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Chaucer: The Electronic
Web Resources by Tale
Fragment II / Group B1
Additional Pages in The Electronic Canterbury Tales
Need Teaching Ideas &
Complete Online Versions of the
1. In Middle English
Read the Pardoner's Introduction, Prologue, and Tale in the context of Fragment VI - Group C.
Read the Pardoner's Introduction, Prologue, and Tale according to the Hengwrt ms (Hg), one of the two most important early manuscripts, at the University of Toronto's Representative Poetry On-line site. The Ellesmere ms (El) is the other important early edition.
2. In Modern English Translation
The Litrix Reading Room translation of the Canterbury Tales features rhyming couplets.
Sinan Kökbugur's helpfully glossed hypertext Middle English rendition of the complete Canterbury Tales is available at the Librarius page. Use the Table of Contents in the left frame to click on a specific Tale, and difficult terms and phrases are glossed in the lower frame.
3. Historical & Cultural Backgrounds
The Pardoner's Prologue is rife with talk of relics, or the remains of holy persons and things which are supposed to have special spiritual meaning. What is the Pardoner talking about? See the Catholic Encyclopedia: Relics; Thomas Aquinas's views on relics from the Summa Theologica; and a modern relic certificate.
Thomas Head (Hunter College and the Graduate Center, CUNY) has made available online his formidable research into saints and sanctity in the Middle Ages. See his Hagiography page on the ORB: Online Reference Book for Medieval Studies. Head has also edited and put online An Anthology of Translated Texts Illustrative of the History of the Cult of the Saints, which contains the following primary sources on saints, their relics, and devotion to them both:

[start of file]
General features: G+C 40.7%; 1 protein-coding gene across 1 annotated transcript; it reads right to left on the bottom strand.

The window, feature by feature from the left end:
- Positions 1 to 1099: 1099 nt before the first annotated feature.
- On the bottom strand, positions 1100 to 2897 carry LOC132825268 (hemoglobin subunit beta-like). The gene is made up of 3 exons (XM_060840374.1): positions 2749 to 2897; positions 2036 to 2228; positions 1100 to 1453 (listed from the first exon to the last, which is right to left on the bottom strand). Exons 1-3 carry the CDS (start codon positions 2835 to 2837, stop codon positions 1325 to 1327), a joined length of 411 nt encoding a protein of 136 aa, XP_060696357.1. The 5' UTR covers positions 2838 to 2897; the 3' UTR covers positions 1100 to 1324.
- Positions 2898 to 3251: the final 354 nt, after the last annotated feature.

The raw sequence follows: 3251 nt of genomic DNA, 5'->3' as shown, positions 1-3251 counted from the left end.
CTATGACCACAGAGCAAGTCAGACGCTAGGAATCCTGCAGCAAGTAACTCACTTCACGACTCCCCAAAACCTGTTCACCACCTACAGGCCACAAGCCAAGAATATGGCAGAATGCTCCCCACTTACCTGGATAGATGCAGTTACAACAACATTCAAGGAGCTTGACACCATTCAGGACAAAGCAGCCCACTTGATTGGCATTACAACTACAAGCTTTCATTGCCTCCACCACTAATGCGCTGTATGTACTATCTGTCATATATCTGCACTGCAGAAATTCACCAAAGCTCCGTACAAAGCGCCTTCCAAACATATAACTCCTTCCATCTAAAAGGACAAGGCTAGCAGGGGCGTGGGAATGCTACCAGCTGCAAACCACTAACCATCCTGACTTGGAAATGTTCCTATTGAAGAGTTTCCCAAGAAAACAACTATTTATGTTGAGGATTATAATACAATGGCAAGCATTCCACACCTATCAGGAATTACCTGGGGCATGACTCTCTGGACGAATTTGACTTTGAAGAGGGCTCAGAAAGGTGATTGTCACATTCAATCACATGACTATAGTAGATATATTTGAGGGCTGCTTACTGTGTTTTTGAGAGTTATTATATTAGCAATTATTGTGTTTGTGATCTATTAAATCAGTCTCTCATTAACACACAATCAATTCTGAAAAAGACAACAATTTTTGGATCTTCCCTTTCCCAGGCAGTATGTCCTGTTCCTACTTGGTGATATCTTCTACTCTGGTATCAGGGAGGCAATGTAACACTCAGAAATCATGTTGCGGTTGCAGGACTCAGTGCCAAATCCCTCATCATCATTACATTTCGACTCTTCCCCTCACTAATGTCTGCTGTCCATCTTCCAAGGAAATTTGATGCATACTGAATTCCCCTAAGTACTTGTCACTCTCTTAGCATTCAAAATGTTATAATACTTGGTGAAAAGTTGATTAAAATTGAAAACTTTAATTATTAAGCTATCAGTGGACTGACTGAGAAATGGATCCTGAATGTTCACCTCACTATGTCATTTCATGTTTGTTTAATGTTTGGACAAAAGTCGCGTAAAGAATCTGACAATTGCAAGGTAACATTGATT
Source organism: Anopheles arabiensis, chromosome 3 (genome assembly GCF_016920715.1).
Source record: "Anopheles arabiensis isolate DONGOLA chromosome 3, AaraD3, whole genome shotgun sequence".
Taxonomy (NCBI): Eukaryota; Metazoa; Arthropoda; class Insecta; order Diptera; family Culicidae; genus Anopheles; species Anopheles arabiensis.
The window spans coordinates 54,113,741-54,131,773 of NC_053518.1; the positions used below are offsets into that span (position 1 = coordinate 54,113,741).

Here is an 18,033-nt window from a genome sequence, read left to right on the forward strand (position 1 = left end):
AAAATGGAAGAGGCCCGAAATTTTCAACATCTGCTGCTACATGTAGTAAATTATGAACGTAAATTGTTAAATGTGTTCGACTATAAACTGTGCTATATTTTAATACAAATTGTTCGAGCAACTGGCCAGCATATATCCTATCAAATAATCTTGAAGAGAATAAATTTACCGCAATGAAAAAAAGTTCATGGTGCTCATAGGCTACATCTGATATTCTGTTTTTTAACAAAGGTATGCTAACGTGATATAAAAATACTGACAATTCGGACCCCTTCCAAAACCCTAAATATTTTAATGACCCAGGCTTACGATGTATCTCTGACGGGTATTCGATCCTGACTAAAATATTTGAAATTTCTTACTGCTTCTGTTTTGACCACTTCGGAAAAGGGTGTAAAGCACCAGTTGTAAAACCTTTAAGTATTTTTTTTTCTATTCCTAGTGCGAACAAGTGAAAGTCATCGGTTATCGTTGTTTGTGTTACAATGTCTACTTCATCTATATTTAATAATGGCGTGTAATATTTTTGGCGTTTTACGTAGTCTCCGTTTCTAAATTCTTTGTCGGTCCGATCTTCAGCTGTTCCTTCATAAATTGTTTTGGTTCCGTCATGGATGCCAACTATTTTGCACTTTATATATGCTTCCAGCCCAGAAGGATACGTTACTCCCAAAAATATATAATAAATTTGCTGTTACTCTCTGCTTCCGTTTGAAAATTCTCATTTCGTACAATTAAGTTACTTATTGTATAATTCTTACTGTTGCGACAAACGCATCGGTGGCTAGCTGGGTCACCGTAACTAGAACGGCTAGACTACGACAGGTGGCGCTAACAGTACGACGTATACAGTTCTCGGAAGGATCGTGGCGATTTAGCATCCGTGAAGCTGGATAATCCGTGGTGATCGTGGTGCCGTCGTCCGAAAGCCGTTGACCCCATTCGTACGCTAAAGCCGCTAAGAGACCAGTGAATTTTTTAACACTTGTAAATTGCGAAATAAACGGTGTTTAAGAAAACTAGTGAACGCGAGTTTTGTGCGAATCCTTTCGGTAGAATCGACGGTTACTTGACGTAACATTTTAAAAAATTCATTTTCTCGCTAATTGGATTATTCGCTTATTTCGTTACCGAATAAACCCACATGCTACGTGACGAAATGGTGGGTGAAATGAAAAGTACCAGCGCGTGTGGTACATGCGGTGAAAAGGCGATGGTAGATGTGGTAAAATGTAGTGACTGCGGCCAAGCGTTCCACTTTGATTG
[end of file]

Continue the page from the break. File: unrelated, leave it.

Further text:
Although more than a century after Chaucer, Martin Luther's 95 Theses, nailed to the chapel door at the University of Wittenberg on October 31, 1517, signaled the start of the Reformation. Luther's 95 Theses, formally entitled Disputation on the Power and Efficacy of Indulgences, directly address the use and abuse of indulgences as monetary instruments, the Pardoner's professed specialty.
4. Sources, Analogues, & Related Texts
5. Online Notes & Commentary
Discussion and links concerning the Pardoner's Introduction, Prologue, and Tale on Larry D. Benson's superlative Geoffrey Chaucer Page (Harvard). Includes e-texts of scholarly essays, sources and ancillary texts, and capsule discussions of key issues. Some of the items related to the Pardoner's Tale include:
6. Online Articles & Books
Chaucer Sourcebook, from the Harvard Chaucer Page, offers a number of classic and professional essays from noted Chaucerians, including:
The articles from Cultural Frictions: Medieval Cultural Studies in Post-Modern Contexts Conference Proceedings (27-28 October 1995) are online, including:
Chaucer's Pardoner, the Bishop of Pamplona, and the Great Western Schism (Frederick Martin, Tulane U), from an ongoing e-project melding critical and cultural theory & medieval studies. See Martin's e-dissertation in progress, Pilgrimage in the Age of Schism: Chaucer, Sociological Poetics, and the Canterbury Tales.
Essays in Medieval Studies, full-text articles from the proceedings of the Illinois Medieval Association, edited by Allen J. Frantzen (Loyola - Chicago).
7. Student Projects & Essays
Anniina Jokkinen's Essays and Articles on Chaucer includes a number of sample student essays, of varying quality. Like any other source, student essays must be evaluated rigorously, cited correctly, and used responsibly. Jokkinen also compiles a number of resources by Canterbury Tale: The Pardoner's Tale
10. Images & Multimedia
11. Language Helps & Audio Files
Sample audio files (.wav, .au, .aiff) from the Pardoner's Tale, read by Joseph Gallaher and recorded at Simon Fraser University in 1994, are available from the Chaucer Studio (Paul Thomas, Brigham Young).
13. The Next Step
|Chaucer Pedagogy | The Electronic Canterbury Tales
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This page was last revised on 12.04.06.